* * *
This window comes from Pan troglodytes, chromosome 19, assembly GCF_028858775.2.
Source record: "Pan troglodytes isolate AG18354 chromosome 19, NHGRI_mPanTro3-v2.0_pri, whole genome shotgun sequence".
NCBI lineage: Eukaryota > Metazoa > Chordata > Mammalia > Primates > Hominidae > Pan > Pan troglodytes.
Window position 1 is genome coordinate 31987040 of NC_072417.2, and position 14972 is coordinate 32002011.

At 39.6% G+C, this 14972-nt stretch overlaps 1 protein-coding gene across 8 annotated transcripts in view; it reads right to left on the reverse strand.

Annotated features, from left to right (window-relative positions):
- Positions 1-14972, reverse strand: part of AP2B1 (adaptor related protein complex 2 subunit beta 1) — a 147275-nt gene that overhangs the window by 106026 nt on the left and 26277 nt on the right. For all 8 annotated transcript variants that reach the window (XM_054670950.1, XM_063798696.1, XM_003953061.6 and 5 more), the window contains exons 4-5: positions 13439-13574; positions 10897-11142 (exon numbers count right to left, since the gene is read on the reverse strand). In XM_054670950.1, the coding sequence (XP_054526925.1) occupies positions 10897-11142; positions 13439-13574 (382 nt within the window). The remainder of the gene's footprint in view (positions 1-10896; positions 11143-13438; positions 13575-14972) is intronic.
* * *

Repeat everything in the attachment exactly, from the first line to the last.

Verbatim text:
This window comes from Pan troglodytes, chromosome 19, assembly GCF_028858775.2.
Source record: "Pan troglodytes isolate AG18354 chromosome 19, NHGRI_mPanTro3-v2.0_pri, whole genome shotgun sequence".
NCBI lineage: Eukaryota > Metazoa > Chordata > Mammalia > Primates > Hominidae > Pan > Pan troglodytes.
Window position 1 is genome coordinate 31987040 of NC_072417.2, and position 14972 is coordinate 32002011.

At 39.6% G+C, this 14972-nt stretch overlaps 1 protein-coding gene across 8 annotated transcripts in view; it reads right to left on the reverse strand.

Annotated features, from left to right (window-relative positions):
- Positions 1-14972, reverse strand: part of AP2B1 (adaptor related protein complex 2 subunit beta 1) — a 147275-nt gene that overhangs the window by 106026 nt on the left and 26277 nt on the right. For all 8 annotated transcript variants that reach the window (XM_054670950.1, XM_063798696.1, XM_003953061.6 and 5 more), the window contains exons 4-5: positions 13439-13574; positions 10897-11142 (exon numbers count right to left, since the gene is read on the reverse strand). In XM_054670950.1, the coding sequence (XP_054526925.1) occupies positions 10897-11142; positions 13439-13574 (382 nt within the window). The remainder of the gene's footprint in view (positions 1-10896; positions 11143-13438; positions 13575-14972) is intronic.